Why is Ian Poulter prone to the odd shank?

The Scoop

Gary Alliss, PGA Master Professional and NCG swing analyst, looks at why the Englishman is prone to the odd power pipe.

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Interestingly, a number of top players are great shankers and, strange as it may seem, it is not that far away from a great contact when a tour pro hits the ball from the socket of the iron.

Many, if not most, touring professionals try to keep their sternum behind the ball at impact whilst clearing their left hip out of the way. When doing this they also work hard to ensure that their hands and forearms stay out in front of their bodies as the club is swung down.

They do not want the club to dragged down by their hands towards their right leg, so that the end of the grip looks like it may disappear into their right hip pocket.

As commentators and pundits tell you, “He’s dropped the club behind himself!” This move often leads to the ball going way right, or left and tour players hate this loss of control.

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So, in their quest to avoid this, they over do it the other way.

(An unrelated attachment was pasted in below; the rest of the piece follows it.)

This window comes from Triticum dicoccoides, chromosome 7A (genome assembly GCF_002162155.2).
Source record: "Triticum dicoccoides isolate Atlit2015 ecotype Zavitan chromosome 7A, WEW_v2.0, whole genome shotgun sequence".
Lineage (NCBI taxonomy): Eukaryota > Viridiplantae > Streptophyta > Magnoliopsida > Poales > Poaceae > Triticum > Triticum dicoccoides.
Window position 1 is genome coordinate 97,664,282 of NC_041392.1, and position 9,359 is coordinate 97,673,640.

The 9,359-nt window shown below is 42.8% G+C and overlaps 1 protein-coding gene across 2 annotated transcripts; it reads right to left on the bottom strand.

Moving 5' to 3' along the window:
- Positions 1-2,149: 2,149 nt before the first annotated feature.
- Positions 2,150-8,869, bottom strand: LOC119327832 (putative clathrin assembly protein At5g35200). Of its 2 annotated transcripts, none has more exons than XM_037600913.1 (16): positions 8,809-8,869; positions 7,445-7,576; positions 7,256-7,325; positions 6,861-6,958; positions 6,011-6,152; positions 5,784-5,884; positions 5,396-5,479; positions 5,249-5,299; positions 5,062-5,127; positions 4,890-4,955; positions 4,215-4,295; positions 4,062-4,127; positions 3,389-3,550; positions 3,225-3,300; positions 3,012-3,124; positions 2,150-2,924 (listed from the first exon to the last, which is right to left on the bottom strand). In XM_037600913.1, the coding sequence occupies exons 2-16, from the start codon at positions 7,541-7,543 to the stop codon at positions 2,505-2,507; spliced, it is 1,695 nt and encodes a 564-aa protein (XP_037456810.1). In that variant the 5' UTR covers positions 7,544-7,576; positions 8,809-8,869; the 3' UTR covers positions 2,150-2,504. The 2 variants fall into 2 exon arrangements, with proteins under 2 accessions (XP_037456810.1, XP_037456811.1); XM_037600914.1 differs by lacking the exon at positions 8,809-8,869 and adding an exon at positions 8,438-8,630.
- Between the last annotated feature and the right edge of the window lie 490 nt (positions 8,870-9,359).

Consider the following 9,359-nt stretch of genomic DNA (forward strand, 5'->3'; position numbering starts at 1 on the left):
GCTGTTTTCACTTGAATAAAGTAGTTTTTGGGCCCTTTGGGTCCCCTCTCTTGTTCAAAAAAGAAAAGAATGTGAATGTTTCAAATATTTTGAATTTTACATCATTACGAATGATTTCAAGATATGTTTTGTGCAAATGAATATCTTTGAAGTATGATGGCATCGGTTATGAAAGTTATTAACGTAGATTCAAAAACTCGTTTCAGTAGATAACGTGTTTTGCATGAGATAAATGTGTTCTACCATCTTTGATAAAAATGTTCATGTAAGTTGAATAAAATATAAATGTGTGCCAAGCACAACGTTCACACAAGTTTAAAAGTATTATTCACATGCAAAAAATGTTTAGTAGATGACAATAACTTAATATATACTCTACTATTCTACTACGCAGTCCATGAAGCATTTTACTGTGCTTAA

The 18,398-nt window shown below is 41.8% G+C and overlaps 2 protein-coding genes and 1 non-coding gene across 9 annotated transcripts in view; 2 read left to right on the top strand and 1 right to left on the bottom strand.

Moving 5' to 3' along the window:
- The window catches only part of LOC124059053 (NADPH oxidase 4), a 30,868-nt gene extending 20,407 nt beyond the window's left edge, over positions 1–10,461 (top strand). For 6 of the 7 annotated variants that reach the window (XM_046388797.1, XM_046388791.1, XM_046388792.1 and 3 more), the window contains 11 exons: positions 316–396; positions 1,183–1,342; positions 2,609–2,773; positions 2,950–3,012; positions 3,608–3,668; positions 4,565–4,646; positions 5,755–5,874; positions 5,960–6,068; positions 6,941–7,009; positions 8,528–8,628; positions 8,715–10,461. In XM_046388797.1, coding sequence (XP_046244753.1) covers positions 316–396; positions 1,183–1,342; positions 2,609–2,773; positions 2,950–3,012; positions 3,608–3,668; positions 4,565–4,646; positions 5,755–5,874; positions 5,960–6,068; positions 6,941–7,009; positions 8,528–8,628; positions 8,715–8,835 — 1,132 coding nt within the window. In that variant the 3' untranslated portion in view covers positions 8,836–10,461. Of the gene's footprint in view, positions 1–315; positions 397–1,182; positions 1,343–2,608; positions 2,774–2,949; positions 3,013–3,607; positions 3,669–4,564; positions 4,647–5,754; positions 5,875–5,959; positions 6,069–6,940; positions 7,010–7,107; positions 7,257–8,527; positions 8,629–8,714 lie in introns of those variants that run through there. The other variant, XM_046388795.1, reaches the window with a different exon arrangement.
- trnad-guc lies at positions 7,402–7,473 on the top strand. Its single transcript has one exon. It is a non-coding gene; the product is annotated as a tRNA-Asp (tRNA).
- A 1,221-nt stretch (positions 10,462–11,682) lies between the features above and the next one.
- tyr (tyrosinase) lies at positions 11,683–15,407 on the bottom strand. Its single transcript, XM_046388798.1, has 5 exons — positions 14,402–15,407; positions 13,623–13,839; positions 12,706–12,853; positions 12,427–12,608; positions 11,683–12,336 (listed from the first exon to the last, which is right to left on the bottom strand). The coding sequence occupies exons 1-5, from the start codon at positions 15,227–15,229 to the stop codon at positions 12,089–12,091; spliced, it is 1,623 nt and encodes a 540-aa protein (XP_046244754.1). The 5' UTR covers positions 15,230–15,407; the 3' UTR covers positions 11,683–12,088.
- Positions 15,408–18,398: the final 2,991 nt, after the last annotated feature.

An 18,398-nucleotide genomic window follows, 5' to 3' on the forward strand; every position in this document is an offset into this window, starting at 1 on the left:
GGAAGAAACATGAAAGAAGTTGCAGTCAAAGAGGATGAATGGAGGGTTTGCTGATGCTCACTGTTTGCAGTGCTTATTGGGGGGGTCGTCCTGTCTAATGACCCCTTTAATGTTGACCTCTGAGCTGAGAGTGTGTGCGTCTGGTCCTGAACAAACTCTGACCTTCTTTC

The hands and arms move the club out and away from the body so that, when the player releases the pent up angles in the wrists at the moment of impact the club head is re-presented to the ball further away than it was originally placed behind the ball.

The club comes back further away from the player so the hosel is in line with the ball which causes the shank to occur.

A player like Poulter, quite tall, who stands fairly upright and close to the ball at address, is always going to be prone to a J Arthur, if he is a little slow in clearing the lower body.

Since this delay will force the arms away from the body as the club descends into impact and hosel meets ball.

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